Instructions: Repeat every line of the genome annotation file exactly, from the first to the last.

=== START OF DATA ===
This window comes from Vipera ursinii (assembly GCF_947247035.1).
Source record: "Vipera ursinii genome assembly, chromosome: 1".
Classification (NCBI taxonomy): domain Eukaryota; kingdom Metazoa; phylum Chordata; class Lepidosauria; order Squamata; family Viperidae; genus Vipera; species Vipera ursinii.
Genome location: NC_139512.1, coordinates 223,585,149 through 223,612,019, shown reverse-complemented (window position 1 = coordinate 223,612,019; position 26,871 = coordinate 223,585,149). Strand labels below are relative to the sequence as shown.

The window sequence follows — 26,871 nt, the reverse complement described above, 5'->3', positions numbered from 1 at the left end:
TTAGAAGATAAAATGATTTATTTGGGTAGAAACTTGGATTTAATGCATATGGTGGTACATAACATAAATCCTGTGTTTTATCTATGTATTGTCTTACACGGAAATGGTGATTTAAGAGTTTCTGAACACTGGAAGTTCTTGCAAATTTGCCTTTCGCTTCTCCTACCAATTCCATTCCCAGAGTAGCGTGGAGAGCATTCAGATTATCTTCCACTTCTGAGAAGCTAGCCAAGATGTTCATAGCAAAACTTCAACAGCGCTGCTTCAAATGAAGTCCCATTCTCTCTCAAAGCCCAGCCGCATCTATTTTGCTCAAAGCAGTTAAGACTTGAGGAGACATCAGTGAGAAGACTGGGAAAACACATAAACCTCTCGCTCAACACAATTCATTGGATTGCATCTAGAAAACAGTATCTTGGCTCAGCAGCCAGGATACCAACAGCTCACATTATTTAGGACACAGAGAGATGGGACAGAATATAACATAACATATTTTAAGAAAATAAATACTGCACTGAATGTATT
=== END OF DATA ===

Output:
This window comes from Vipera ursinii (assembly GCF_947247035.1).
Source record: "Vipera ursinii genome assembly, chromosome: 1".
Classification (NCBI taxonomy): domain Eukaryota; kingdom Metazoa; phylum Chordata; class Lepidosauria; order Squamata; family Viperidae; genus Vipera; species Vipera ursinii.
Genome location: NC_139512.1, coordinates 223,585,149 through 223,612,019, shown reverse-complemented (window position 1 = coordinate 223,612,019; position 26,871 = coordinate 223,585,149). Strand labels below are relative to the sequence as shown.

The window sequence follows — 26,871 nt, the reverse complement described above, 5'->3', positions numbered from 1 at the left end:
TTAGAAGATAAAATGATTTATTTGGGTAGAAACTTGGATTTAATGCATATGGTGGTACATAACATAAATCCTGTGTTTTATCTATGTATTGTCTTACACGGAAATGGTGATTTAAGAGTTTCTGAACACTGGAAGTTCTTGCAAATTTGCCTTTCGCTTCTCCTACCAATTCCATTCCCAGAGTAGCGTGGAGAGCATTCAGATTATCTTCCACTTCTGAGAAGCTAGCCAAGATGTTCATAGCAAAACTTCAACAGCGCTGCTTCAAATGAAGTCCCATTCTCTCTCAAAGCCCAGCCGCATCTATTTTGCTCAAAGCAGTTAAGACTTGAGGAGACATCAGTGAGAAGACTGGGAAAACACATAAACCTCTCGCTCAACACAATTCATTGGATTGCATCTAGAAAACAGTATCTTGGCTCAGCAGCCAGGATACCAACAGCTCACATTATTTAGGACACAGAGAGATGGGACAGAATATAACATAACATATTTTAAGAAAATAAATACTGCACTGAATGTATT